Previous Chapter Chapter 26: Individually Targeted Interventions Next Chapter

Susan Cartwright & Cary Cooper

In: Handbook of Work Stress

Chapter 26: Individually Targeted Interventions

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Individually Targeted Interventions
Individually targeted interventions
SusanCartwrightCaryCooper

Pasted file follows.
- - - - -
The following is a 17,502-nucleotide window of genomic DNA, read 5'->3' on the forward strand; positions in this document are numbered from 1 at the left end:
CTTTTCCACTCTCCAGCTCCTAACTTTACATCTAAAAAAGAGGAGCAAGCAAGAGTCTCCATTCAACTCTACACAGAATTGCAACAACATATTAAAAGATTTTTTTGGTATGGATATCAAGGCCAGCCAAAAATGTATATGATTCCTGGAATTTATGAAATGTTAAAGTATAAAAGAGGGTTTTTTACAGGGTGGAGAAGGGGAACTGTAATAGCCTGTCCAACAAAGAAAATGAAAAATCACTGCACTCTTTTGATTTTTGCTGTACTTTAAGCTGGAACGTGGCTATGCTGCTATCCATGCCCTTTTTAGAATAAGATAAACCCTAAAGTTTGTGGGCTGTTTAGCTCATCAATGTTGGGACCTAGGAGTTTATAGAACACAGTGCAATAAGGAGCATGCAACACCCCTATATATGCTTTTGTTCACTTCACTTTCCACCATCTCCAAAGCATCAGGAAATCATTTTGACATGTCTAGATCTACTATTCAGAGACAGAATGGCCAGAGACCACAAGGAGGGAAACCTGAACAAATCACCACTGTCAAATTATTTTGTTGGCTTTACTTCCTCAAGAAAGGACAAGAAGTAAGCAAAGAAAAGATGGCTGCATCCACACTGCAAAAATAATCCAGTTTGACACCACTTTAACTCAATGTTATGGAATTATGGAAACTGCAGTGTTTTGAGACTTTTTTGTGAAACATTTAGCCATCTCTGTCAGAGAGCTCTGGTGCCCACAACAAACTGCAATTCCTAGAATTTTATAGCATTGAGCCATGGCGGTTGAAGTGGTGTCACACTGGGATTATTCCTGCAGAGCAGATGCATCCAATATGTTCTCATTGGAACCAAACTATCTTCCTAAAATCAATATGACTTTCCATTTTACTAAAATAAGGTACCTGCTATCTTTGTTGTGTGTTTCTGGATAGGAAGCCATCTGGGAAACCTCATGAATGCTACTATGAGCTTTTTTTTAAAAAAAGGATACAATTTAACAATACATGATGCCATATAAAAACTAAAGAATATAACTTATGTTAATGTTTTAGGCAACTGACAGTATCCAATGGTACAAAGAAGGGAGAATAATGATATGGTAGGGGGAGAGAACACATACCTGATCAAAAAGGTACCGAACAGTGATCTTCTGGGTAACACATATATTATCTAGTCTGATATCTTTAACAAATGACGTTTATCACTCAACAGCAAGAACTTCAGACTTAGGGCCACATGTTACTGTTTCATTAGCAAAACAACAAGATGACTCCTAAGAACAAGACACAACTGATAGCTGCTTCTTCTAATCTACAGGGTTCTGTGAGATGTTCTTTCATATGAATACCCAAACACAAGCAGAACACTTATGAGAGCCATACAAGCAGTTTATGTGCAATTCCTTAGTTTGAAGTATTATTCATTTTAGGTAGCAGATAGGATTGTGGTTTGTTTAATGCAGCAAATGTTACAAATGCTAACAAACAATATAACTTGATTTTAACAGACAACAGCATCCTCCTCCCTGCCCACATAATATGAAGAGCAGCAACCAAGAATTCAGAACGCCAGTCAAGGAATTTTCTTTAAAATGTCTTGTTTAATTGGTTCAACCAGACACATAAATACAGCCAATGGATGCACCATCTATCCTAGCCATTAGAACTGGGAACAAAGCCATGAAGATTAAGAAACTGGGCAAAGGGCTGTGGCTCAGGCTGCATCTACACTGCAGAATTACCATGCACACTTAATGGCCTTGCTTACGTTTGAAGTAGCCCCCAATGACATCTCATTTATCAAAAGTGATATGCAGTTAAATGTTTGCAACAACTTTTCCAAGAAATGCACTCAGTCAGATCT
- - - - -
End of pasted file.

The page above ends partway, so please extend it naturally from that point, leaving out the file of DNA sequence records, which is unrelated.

Aconsistent and continuing body of research evidence has identified stress as a major factor contributing to ill health, particularly psychological health (Cooper, Dewe, & O'Driscoll, 2001). Many workplace surveys (Cartwright & Cooper, 1997; Worrall & Cooper, 2001) have reported that stress at work significantly affects employee health and well-being and has an adverse impact on organizational productivity. In a study of changes in self-rated health among over 5,000 Danish workers over the period 1990 to 1995, Borg, Kristensen, and Burr (2000) found that health levels had deteriorated over the 5 years. A number of work-related factors, including repetitive work, high psychological job demands, and increased job insecurity, were found to be predictive of worsening health. As a consequence, many organizations ...

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